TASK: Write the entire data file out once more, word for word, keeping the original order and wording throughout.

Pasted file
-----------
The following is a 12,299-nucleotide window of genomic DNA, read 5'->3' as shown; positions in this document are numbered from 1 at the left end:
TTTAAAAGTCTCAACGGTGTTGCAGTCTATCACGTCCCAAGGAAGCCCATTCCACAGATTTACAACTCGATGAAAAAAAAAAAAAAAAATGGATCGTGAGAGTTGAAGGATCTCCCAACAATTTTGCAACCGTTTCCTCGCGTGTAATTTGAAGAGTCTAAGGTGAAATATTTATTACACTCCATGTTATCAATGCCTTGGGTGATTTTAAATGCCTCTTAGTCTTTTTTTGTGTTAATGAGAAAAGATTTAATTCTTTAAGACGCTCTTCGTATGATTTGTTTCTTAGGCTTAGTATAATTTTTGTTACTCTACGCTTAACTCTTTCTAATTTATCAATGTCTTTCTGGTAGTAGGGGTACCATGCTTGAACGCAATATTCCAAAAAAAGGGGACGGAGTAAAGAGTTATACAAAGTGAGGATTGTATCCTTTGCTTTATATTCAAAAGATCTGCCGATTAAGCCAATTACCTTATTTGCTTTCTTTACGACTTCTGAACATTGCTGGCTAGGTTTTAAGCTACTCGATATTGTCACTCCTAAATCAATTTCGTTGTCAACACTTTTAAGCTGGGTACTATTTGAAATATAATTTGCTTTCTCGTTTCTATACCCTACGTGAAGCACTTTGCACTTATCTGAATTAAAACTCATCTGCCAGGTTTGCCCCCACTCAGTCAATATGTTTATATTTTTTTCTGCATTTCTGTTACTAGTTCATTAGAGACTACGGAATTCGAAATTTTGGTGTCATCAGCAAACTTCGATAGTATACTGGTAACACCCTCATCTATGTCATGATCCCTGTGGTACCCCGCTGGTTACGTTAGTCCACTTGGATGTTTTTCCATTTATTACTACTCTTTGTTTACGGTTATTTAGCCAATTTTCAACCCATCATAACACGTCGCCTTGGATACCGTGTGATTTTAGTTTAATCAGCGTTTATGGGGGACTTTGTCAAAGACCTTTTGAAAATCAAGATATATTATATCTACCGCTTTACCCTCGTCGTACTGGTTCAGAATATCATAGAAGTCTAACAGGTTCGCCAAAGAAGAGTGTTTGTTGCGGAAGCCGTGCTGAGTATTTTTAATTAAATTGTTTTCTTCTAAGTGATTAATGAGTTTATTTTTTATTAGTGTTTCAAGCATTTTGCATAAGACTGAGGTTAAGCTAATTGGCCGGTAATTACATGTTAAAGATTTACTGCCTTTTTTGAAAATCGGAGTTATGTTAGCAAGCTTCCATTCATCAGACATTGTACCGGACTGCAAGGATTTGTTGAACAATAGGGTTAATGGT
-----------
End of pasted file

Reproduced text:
The following is a 12,299-nucleotide window of genomic DNA, read 5'->3' as shown; positions in this document are numbered from 1 at the left end:
TTTAAAAGTCTCAACGGTGTTGCAGTCTATCACGTCCCAAGGAAGCCCATTCCACAGATTTACAACTCGATGAAAAAAAAAAAAAAAAATGGATCGTGAGAGTTGAAGGATCTCCCAACAATTTTGCAACCGTTTCCTCGCGTGTAATTTGAAGAGTCTAAGGTGAAATATTTATTACACTCCATGTTATCAATGCCTTGGGTGATTTTAAATGCCTCTTAGTCTTTTTTTGTGTTAATGAGAAAAGATTTAATTCTTTAAGACGCTCTTCGTATGATTTGTTTCTTAGGCTTAGTATAATTTTTGTTACTCTACGCTTAACTCTTTCTAATTTATCAATGTCTTTCTGGTAGTAGGGGTACCATGCTTGAACGCAATATTCCAAAAAAAGGGGACGGAGTAAAGAGTTATACAAAGTGAGGATTGTATCCTTTGCTTTATATTCAAAAGATCTGCCGATTAAGCCAATTACCTTATTTGCTTTCTTTACGACTTCTGAACATTGCTGGCTAGGTTTTAAGCTACTCGATATTGTCACTCCTAAATCAATTTCGTTGTCAACACTTTTAAGCTGGGTACTATTTGAAATATAATTTGCTTTCTCGTTTCTATACCCTACGTGAAGCACTTTGCACTTATCTGAATTAAAACTCATCTGCCAGGTTTGCCCCCACTCAGTCAATATGTTTATATTTTTTTCTGCATTTCTGTTACTAGTTCATTAGAGACTACGGAATTCGAAATTTTGGTGTCATCAGCAAACTTCGATAGTATACTGGTAACACCCTCATCTATGTCATGATCCCTGTGGTACCCCGCTGGTTACGTTAGTCCACTTGGATGTTTTTCCATTTATTACTACTCTTTGTTTACGGTTATTTAGCCAATTTTCAACCCATCATAACACGTCGCCTTGGATACCGTGTGATTTTAGTTTAATCAGCGTTTATGGGGGACTTTGTCAAAGACCTTTTGAAAATCAAGATATATTATATCTACCGCTTTACCCTCGTCGTACTGGTTCAGAATATCATAGAAGTCTAACAGGTTCGCCAAAGAAGAGTGTTTGTTGCGGAAGCCGTGCTGAGTATTTTTAATTAAATTGTTTTCTTCTAAGTGATTAATGAGTTTATTTTTTATTAGTGTTTCAAGCATTTTGCATAAGACTGAGGTTAAGCTAATTGGCCGGTAATTACATGTTAAAGATTTACTGCCTTTTTTGAAAATCGGAGTTATGTTAGCAAGCTTCCATTCATCAGACATTGTACCGGACTGCAAGGATTTGTTGAACAATAGGGTTAATGGT